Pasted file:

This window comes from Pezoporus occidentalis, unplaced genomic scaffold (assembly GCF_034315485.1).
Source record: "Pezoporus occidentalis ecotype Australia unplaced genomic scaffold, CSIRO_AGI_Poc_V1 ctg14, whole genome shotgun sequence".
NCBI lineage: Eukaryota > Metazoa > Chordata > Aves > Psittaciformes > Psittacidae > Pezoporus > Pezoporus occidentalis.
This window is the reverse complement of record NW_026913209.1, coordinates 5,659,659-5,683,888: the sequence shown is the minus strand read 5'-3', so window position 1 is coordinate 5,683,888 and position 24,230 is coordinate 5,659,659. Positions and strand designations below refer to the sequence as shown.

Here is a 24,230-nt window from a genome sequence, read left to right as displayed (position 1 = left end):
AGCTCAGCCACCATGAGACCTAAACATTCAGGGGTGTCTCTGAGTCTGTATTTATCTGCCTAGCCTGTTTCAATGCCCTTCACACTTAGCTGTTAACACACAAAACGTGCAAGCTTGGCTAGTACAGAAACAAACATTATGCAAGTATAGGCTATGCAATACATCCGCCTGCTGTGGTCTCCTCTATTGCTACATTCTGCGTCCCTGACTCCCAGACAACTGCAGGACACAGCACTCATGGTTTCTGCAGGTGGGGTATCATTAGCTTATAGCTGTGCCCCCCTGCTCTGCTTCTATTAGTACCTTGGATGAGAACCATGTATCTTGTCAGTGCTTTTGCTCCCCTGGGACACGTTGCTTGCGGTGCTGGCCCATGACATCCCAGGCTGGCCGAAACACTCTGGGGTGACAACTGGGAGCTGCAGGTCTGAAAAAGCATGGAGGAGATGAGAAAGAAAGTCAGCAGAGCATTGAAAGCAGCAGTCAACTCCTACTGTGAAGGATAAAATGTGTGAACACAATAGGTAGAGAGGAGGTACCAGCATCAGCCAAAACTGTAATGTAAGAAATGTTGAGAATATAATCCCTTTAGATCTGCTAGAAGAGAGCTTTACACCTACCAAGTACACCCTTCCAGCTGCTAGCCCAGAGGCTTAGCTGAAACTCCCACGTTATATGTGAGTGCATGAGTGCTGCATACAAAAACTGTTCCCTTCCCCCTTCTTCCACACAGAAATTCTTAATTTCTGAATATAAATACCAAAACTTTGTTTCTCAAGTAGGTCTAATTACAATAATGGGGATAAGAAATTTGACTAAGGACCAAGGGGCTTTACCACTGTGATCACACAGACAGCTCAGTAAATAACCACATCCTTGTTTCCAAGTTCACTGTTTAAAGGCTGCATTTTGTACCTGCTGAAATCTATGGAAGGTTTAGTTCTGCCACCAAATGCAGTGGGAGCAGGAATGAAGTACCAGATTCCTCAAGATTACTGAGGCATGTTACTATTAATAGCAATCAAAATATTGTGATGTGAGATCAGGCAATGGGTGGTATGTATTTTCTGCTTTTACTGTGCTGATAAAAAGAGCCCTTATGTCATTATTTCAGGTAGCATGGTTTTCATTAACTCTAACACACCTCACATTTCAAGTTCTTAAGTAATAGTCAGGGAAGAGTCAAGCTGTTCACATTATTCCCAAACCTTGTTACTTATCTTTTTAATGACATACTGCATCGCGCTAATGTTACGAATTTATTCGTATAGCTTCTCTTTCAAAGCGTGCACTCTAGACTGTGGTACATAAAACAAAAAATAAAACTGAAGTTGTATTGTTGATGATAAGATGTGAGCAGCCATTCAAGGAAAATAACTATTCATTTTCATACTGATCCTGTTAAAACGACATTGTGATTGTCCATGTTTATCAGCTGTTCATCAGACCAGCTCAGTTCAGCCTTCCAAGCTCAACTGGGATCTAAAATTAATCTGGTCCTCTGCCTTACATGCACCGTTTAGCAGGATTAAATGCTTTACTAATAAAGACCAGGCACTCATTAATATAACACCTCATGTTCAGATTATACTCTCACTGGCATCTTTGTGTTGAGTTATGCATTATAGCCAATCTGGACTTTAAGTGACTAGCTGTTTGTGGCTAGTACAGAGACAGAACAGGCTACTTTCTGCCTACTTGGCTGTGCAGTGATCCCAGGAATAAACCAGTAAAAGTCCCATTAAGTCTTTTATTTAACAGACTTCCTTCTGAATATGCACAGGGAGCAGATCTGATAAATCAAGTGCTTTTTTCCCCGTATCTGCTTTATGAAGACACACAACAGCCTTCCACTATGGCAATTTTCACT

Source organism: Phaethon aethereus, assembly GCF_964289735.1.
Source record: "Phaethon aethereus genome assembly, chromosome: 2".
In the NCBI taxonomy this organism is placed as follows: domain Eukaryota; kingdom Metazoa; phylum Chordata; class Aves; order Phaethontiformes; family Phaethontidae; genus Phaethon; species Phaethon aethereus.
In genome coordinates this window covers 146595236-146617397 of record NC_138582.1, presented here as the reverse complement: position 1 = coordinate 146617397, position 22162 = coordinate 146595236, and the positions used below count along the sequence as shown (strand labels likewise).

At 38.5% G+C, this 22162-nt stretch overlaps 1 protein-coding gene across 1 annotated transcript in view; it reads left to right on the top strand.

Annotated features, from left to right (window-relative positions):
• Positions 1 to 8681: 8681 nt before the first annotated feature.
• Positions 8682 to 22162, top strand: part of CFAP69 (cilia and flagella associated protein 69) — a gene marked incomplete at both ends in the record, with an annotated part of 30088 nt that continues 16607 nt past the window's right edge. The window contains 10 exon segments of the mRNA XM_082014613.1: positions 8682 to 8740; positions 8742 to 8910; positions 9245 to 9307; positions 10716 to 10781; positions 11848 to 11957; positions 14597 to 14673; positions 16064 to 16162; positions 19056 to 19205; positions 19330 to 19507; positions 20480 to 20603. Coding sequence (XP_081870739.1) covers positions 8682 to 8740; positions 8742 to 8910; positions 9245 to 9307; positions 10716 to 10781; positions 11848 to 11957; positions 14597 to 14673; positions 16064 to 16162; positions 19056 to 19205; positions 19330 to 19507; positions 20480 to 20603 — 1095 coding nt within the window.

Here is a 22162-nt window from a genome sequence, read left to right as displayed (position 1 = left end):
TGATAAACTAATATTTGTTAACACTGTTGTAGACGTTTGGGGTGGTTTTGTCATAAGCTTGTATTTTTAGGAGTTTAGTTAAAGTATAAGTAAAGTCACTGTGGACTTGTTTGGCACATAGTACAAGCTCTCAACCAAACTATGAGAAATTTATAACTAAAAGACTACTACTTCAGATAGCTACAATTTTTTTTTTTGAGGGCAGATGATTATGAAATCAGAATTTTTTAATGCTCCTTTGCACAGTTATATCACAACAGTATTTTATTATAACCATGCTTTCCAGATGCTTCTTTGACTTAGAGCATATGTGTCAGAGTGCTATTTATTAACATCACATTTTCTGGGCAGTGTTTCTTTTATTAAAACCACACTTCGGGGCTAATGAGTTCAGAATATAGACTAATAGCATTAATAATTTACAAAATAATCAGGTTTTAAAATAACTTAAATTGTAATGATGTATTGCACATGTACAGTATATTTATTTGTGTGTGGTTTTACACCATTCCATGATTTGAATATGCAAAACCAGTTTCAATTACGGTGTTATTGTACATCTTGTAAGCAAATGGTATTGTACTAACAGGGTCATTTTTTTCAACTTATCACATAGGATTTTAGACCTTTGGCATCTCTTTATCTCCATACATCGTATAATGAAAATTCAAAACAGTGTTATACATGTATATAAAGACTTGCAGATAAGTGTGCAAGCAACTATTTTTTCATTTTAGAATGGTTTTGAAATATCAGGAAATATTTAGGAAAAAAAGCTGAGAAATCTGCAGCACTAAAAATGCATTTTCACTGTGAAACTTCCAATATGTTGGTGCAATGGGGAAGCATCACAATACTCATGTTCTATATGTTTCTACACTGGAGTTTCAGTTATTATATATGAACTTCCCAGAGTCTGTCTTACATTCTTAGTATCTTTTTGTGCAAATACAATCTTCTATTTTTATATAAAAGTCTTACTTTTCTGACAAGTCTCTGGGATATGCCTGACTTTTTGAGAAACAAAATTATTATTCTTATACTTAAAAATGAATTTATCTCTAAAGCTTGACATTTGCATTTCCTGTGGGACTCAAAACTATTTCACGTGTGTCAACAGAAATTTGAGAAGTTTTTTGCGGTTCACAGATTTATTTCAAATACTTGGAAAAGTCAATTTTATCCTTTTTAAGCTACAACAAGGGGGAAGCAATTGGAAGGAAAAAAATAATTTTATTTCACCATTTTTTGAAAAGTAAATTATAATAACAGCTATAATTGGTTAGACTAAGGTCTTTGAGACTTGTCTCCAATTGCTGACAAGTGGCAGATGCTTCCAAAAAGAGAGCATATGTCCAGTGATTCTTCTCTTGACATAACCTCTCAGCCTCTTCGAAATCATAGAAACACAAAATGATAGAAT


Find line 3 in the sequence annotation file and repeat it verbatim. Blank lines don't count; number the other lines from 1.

NCBI lineage: Eukaryota > Metazoa > Chordata > Aves > Psittaciformes > Psittacidae > Pezoporus > Pezoporus occidentalis.